• You are absolutely correct. IBM and many other Corporate leaders have sold out their nations for short term gains. They have become part of the super wealthy and they and their families may reap those rewards for generations to come. But the average American will suffer terribly in the long run. The Chinese understand that greed will be our undoing and that they must become the leaders in every sector of innovation. They have never had a problem stealing, or buying intellectual property in order to gain an advantage. Unfortunately for the West, this will mean further declines in wealth and power. The rich will become richer, middle class will continue to falter and civil unrest will increase.
  • From last week's highlights,

    Dubuque Telegraph Herald:

    Grassley challenging IBM on jobs. The senator asks the corporation why it is laying off Iowans while seeking to hire foreign guest workers. By Jeff Montgomery. Excerpt: U.S. Sen. Chuck Grassley is requesting details from IBM regarding the company's use of guest workers from foreign countries, emphasizing that this information is particularly important at a time when layoffs of American workers are ongoing.
  • IBM's Response to Senator Grassley's inquiry:

    View full letter in PDF format. Excerpts: Dear Senator Grassley, I am responding to your letter dated April 16, 2015 to IBM Chairman and CEO Ginni Rometty regarding the use of H1-B visas. IBM appreciates the opportunity to reaffirm our full commitment to meeting the letter and spirit of the H1-B program and other immigration and employment obligations.

    The high skilled visa programs provide a limited but necessary means for IBM to meet the near to medium term needs of its U.S. clients and our own business. The technology industry's shift to new, higher value growth areas such as cloud, analytics, mobile, security and social technologies is placing a greater premium on a new set of skills. These changes are exacerbating the skills shortage that we discussed with you during your 2013 visit to IBM's Dubuque center. ...

    While we must continue to draw on the global talent pool for U.S. needs, IBM's use of high skilled visa programs can be clearly distinguished from other companies:

    We bring foreign workers to the U.S. because those workers have specific profiles and expertise that we cannot source locally in a timely way to fulfill client contract requirements. We must use international talent if we are to succeed against foreign and domestic competitors. If we cannot bring the skills to the work in the U.S., then our clients may be forced to move the work to the skills, out of the U.S.

    IBM does not make a practice of cutting positions in the U.S. and then replacing those same positions with either U.S. citizens or foreign visa holders. In fact, temporary visa-holders only account for some five percent of IBM's U.S. workforce, a figure that has been steady for a number of years. This sets IBM apart from other companies that have upwards of 90 percent of their U.S. workforce on visas. ...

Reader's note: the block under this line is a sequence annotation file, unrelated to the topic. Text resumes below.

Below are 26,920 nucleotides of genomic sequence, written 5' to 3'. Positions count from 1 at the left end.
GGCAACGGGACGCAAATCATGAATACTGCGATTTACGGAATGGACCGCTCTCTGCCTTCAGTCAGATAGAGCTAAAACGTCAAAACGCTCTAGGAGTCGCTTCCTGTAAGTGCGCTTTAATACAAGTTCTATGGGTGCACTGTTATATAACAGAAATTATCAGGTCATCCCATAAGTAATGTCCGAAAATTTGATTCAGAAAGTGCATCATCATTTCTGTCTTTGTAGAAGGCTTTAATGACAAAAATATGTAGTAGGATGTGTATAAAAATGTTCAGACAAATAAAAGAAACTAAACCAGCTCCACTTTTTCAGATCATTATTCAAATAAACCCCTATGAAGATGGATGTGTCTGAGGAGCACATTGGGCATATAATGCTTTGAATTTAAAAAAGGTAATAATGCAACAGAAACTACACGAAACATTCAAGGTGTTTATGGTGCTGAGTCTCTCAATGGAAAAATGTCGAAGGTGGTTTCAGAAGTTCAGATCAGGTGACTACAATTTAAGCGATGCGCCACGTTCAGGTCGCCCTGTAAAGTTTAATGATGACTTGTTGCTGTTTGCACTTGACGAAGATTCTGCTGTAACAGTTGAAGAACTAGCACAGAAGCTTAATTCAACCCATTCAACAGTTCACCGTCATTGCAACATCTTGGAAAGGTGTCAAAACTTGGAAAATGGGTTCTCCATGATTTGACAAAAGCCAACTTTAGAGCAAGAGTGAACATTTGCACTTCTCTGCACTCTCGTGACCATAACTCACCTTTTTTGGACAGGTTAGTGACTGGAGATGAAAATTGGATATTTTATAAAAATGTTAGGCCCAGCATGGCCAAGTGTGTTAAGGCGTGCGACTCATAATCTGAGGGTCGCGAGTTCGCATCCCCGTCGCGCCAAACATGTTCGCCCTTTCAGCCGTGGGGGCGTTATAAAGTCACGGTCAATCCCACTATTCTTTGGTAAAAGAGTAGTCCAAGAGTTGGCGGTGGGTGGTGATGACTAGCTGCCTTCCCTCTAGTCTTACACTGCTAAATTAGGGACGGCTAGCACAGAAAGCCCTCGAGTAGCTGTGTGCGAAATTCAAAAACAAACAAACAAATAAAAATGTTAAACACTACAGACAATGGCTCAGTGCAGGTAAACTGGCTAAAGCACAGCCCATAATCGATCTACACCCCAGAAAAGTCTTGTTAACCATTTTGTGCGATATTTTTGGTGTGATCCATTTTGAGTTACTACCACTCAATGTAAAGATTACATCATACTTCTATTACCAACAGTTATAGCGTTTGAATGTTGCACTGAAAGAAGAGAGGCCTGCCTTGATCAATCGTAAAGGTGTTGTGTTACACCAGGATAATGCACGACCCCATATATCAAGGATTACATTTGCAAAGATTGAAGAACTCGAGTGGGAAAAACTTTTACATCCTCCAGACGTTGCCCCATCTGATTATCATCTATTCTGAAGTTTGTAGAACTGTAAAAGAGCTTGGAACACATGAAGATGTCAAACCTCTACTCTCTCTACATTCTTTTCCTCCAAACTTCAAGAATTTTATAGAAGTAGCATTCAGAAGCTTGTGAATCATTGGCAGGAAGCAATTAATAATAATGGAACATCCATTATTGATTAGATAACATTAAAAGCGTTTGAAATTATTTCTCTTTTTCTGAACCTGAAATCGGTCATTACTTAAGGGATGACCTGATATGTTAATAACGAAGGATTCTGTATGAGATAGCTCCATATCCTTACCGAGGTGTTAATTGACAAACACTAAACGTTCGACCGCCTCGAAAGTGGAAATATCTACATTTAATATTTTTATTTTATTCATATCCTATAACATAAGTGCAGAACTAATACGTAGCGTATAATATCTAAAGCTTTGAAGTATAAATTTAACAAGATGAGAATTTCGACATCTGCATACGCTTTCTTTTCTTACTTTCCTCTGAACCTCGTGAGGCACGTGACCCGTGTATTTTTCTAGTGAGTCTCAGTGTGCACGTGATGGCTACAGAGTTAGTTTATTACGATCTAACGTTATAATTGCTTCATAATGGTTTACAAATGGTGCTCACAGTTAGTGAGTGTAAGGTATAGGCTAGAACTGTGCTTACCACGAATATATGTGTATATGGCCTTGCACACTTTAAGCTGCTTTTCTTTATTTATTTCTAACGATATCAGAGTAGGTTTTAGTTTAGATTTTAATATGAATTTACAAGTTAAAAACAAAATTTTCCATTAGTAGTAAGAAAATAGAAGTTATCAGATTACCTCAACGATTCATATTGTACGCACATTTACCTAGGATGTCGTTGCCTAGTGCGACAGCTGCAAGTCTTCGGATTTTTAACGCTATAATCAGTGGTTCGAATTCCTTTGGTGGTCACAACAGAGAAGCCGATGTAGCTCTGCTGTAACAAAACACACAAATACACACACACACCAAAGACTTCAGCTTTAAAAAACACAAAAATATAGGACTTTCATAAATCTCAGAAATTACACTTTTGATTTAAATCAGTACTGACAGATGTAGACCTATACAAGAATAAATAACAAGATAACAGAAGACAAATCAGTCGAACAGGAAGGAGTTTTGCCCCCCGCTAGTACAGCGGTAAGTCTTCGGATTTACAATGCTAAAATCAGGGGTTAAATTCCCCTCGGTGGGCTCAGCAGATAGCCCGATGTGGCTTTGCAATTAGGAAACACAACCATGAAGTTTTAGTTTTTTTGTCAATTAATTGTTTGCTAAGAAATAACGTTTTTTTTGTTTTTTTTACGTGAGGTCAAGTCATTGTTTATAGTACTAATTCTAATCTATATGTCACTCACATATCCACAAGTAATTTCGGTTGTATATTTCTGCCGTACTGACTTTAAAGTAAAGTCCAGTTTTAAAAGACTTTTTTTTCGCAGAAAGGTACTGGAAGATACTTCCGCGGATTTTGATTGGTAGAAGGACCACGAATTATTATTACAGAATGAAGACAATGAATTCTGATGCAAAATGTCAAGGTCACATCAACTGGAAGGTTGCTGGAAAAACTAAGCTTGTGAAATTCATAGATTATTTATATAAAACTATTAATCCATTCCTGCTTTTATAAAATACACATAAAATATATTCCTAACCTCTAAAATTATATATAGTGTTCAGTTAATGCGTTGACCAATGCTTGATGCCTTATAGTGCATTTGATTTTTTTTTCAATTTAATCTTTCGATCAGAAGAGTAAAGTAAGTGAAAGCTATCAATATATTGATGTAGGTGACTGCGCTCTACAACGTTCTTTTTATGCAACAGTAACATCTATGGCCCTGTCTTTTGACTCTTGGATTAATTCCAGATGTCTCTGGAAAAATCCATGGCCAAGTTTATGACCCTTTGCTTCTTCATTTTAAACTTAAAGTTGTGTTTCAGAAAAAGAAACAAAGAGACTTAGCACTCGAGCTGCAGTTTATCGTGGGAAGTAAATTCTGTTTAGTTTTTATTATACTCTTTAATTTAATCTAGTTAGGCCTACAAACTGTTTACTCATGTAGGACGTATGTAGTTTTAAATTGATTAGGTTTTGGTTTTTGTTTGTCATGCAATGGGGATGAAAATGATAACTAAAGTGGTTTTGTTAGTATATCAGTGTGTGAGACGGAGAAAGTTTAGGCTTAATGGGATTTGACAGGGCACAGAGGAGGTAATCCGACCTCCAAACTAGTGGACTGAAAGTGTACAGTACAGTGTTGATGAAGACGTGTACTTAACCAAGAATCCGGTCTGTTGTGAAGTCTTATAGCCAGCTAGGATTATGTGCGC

7. Please provide me with a list of the job descriptions and locations for each of the approximately 5,800 petitions that IBM filed with USCIS for H-1B visas on April 1, 2015.

    The location of specific job roles is business confidential but among the most in-demand technology roles IBM is striving to fill are: mobile application developers, data analytics experts, software developers, applications analysts, computer systems consultants, IT project leaders and project managers. While many of these job titles are well established in our industry, the work required and the skills expected of professionals ls in these roles have changed dramatically. ...

    For longer-term talent needs, we must rely on America's education system. However, that system is not presently able to meet the demands of high-tech employers.

  • Alliance@IBM's Grassley-IBM-letter-Comments. Selected comments follow:
    • Comment 05/01/15:

      IBM response to Senator Grassley. "They bring foreign workers to the US because those workers have specific profiles and expertise that we cannot source locally in a timely way to fulfill client contract requirement." I say B.S. to that. I was 1 of 4 that was laid off in our 50's and 60's (blatant age discrimination.) We were the top knowledgeable employees in that department. We had to train our replacements, then we were gone. We were told our jobs were eliminated. Funny thing is our department is still there; they are mostly contractors and the employees overseas still don't have the experience to do the job. The other employees in a different department are very frustrated they are not getting the help they need like we had gave them and morale is at an all time high. So IBM, how is this helping your company and your cause??? People need to wake up and join the Alliance and fight. -Glad I'm Outta There-